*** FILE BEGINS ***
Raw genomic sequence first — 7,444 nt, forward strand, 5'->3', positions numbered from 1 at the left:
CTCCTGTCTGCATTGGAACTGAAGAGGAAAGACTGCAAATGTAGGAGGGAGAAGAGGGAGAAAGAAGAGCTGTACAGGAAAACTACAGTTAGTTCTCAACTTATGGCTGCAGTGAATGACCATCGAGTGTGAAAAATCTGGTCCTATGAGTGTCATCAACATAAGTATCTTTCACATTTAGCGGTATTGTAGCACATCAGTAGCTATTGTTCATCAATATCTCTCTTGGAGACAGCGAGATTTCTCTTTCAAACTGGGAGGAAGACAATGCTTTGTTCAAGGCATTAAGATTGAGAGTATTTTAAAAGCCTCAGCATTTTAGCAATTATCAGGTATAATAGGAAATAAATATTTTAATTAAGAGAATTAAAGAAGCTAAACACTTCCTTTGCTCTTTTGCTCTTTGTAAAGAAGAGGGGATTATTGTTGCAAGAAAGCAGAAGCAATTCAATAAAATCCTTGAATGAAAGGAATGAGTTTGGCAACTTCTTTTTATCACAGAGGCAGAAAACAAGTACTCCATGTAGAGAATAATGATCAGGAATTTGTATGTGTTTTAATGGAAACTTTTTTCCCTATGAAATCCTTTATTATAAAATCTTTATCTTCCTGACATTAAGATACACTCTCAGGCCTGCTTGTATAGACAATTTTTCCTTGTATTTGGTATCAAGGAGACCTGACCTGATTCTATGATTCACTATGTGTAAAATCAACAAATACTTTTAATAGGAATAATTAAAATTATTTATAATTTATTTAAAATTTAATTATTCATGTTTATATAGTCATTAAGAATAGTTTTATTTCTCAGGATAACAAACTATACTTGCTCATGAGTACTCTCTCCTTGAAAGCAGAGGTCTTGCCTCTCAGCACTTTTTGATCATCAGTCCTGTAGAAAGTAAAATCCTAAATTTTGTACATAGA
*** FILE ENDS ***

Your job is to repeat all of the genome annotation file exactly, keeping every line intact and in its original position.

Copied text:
Raw genomic sequence first — 7,444 nt, forward strand, 5'->3', positions numbered from 1 at the left:
CTCCTGTCTGCATTGGAACTGAAGAGGAAAGACTGCAAATGTAGGAGGGAGAAGAGGGAGAAAGAAGAGCTGTACAGGAAAACTACAGTTAGTTCTCAACTTATGGCTGCAGTGAATGACCATCGAGTGTGAAAAATCTGGTCCTATGAGTGTCATCAACATAAGTATCTTTCACATTTAGCGGTATTGTAGCACATCAGTAGCTATTGTTCATCAATATCTCTCTTGGAGACAGCGAGATTTCTCTTTCAAACTGGGAGGAAGACAATGCTTTGTTCAAGGCATTAAGATTGAGAGTATTTTAAAAGCCTCAGCATTTTAGCAATTATCAGGTATAATAGGAAATAAATATTTTAATTAAGAGAATTAAAGAAGCTAAACACTTCCTTTGCTCTTTTGCTCTTTGTAAAGAAGAGGGGATTATTGTTGCAAGAAAGCAGAAGCAATTCAATAAAATCCTTGAATGAAAGGAATGAGTTTGGCAACTTCTTTTTATCACAGAGGCAGAAAACAAGTACTCCATGTAGAGAATAATGATCAGGAATTTGTATGTGTTTTAATGGAAACTTTTTTCCCTATGAAATCCTTTATTATAAAATCTTTATCTTCCTGACATTAAGATACACTCTCAGGCCTGCTTGTATAGACAATTTTTCCTTGTATTTGGTATCAAGGAGACCTGACCTGATTCTATGATTCACTATGTGTAAAATCAACAAATACTTTTAATAGGAATAATTAAAATTATTTATAATTTATTTAAAATTTAATTATTCATGTTTATATAGTCATTAAGAATAGTTTTATTTCTCAGGATAACAAACTATACTTGCTCATGAGTACTCTCTCCTTGAAAGCAGAGGTCTTGCCTCTCAGCACTTTTTGATCATCAGTCCTGTAGAAAGTAAAATCCTAAATTTTGTACATAGA